by Crystal Gottfried
Democratic Party faithful gathered at Canyon Lake Ranch resort last Saturday to support their candidates and to discuss the changes they hope to see at the federal, state and local levels.
Texas’ U.S. District 21 Representative Democratic hopeful John Courage told guests that politics are “a little like a fairy tale sometimes.”
“I feel like Dorothy in Oz – Bush needs a brain, Cheney needs a heart and Washington needs Courage,” he said.
Courage said that if he takes the place of Republican incumbent Lamar Smith, he will work to simplify Medicare, improve environmental policies and encourage alternative energy sources like wind power.
“I’m looking forward to the day when Democrats will be better represented in Congress,” he said.
Democratic candidate for Texas lieutenant governor Maria Luisa Alvarado hopes to unseat Republican incumbent David Dewhurst.
“If I am elected, I would come in with a clean slate and no allegiances with either party; just the people,” she said. “I want both parties to have a fair chance to be heard.”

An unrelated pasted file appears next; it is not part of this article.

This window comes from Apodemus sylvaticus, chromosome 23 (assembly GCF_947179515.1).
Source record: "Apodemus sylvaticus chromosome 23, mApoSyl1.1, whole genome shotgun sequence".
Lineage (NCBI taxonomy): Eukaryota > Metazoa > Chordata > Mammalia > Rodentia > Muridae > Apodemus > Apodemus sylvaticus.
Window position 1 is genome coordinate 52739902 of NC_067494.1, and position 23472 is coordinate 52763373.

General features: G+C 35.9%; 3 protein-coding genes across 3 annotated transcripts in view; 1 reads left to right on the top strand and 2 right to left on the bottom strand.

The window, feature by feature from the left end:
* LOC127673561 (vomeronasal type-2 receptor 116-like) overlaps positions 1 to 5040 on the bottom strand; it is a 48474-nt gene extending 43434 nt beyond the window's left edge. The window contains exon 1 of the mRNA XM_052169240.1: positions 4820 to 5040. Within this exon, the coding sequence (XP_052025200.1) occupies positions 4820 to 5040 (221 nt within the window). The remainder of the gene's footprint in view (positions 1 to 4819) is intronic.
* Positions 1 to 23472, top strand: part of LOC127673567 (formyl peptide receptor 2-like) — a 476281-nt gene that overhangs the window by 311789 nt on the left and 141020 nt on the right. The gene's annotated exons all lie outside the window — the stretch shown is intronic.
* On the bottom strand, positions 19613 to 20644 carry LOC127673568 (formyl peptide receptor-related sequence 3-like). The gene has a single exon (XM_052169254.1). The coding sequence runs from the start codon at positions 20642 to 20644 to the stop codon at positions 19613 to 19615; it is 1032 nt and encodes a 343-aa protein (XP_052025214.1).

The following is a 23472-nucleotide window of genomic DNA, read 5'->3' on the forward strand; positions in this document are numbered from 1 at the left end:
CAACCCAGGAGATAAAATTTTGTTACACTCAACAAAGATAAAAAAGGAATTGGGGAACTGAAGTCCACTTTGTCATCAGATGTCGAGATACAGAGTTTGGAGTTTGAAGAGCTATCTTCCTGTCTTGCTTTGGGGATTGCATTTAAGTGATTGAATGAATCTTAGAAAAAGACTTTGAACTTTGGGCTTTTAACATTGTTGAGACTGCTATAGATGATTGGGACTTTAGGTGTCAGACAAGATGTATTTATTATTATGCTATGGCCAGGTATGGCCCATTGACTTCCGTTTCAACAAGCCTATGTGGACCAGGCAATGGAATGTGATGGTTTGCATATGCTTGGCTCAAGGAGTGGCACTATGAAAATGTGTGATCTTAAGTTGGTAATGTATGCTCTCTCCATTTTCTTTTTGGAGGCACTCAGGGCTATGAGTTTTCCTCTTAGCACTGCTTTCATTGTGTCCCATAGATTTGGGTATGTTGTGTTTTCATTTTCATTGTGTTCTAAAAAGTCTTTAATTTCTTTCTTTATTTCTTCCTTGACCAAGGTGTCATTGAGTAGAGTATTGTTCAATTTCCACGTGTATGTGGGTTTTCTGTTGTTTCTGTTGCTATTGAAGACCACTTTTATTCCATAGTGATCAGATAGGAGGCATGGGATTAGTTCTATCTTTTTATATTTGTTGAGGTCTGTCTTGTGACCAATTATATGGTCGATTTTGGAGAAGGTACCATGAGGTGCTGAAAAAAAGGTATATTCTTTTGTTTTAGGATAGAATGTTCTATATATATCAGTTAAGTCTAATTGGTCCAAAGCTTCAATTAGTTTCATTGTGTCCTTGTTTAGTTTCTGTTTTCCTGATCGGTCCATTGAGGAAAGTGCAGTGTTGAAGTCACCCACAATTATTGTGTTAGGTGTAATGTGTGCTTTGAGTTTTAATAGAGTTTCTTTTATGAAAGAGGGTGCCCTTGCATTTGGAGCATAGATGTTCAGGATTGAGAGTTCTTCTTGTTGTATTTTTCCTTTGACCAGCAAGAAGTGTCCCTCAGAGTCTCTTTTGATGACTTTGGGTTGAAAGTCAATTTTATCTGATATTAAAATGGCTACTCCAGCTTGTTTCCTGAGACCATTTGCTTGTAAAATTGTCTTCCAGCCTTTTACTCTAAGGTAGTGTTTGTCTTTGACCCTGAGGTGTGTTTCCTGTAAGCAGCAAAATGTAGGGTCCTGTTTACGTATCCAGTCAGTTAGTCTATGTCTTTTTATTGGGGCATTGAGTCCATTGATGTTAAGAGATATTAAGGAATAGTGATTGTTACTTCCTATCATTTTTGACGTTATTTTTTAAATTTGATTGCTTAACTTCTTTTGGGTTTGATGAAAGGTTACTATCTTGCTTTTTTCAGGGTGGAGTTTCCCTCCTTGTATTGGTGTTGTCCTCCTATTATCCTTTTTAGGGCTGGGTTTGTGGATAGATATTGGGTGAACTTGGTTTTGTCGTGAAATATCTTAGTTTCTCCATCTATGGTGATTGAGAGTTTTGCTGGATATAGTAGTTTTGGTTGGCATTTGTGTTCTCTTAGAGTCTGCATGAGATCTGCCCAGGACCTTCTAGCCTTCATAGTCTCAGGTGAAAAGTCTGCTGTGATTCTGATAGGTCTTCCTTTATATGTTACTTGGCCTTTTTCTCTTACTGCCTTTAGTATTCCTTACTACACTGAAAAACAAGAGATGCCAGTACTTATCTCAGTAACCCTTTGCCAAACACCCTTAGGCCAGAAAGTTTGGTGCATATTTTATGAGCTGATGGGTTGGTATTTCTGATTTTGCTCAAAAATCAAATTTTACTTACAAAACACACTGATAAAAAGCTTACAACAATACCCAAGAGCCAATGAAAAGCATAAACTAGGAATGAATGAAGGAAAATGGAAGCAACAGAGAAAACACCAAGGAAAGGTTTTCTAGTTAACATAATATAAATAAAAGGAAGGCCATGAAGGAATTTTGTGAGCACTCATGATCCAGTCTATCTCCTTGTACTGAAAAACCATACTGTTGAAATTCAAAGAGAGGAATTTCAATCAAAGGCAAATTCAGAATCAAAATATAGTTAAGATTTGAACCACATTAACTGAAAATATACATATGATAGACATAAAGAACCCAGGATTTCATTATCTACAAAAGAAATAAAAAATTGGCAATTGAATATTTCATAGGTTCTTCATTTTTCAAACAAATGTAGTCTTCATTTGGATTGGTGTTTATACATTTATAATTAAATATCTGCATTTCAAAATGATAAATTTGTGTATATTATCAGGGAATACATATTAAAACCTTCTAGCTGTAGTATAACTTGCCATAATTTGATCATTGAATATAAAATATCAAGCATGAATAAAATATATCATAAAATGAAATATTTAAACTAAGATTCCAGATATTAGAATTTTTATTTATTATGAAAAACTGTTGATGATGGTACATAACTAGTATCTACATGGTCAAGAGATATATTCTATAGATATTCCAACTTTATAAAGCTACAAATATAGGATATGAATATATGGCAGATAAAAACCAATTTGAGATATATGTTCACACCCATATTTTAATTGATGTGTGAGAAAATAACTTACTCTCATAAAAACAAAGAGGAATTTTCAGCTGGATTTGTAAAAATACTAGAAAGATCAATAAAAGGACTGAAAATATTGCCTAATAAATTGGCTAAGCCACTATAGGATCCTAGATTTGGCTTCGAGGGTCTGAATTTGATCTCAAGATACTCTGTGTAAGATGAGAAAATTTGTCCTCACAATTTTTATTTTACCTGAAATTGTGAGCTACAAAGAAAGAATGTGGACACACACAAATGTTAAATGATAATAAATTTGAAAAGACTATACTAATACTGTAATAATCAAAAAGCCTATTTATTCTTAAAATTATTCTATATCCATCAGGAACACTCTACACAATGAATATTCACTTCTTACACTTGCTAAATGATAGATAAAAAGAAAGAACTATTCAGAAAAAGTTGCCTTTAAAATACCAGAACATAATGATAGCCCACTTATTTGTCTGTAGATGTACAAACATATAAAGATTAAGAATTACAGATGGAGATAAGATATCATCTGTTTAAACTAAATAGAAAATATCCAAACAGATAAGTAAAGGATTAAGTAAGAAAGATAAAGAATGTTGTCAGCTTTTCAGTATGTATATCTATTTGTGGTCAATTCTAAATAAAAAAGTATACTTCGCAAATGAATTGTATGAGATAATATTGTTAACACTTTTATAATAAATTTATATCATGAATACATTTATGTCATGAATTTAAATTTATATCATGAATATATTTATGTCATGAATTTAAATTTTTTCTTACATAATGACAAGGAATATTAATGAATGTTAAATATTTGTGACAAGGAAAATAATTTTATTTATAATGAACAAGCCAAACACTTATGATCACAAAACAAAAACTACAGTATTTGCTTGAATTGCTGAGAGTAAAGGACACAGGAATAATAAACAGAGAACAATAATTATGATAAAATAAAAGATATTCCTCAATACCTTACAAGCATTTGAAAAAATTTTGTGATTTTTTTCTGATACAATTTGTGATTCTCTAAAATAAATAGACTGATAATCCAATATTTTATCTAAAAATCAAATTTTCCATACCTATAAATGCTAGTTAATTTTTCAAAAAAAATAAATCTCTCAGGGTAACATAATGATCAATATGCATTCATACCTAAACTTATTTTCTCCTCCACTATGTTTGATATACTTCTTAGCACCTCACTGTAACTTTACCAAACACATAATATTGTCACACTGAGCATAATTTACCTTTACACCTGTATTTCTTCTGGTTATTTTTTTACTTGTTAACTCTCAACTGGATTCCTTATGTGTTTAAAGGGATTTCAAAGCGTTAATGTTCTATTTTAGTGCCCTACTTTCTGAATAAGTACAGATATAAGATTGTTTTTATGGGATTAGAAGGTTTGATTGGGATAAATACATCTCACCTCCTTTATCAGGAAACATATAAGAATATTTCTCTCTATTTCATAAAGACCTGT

Kathi Thomas, Democratic candidate for the Texas Senate’s District 25 trying to unseat Republican incumbent Jeff Wentworth, said that she’s a “ticked-off mom.”
A former teacher, Thomas said that preserving natural resources, improving education and making insurance more accessible are the universal goals for everyone in government. She told attendees that she would like to bring more funding to vocational education and get teachers involved in education reform.
“Teachers know a lot more than legislators think,” she said.
Democratic candidate Barbara Ann Radnofsky is seeking Republican Kay Bailey Hutchison’s U.S. Senate seat. She believes that many Republicans are beginning to move toward the Democratic way of thinking about health care and international trade. She said that people from both parties agree that the U.S. has become too dependent on the Middle East for fuel and China because of outsourcing.
“What we need is a minimum wage that keeps workers here in good spirit,” she said.
Democrat Hank Gilbert, who is running for Texas agricultural commissioner against Republican Todd Staples, told the group that that he is also against the Trans-Texas Corridor.
“Texas needs to refocus on domestic products instead of imported foods,” he said.
“I want to stimulate the Texas agriculture agency through programs that get the young people back into agriculture. My goal is to represent and encourage Texas agriculture.”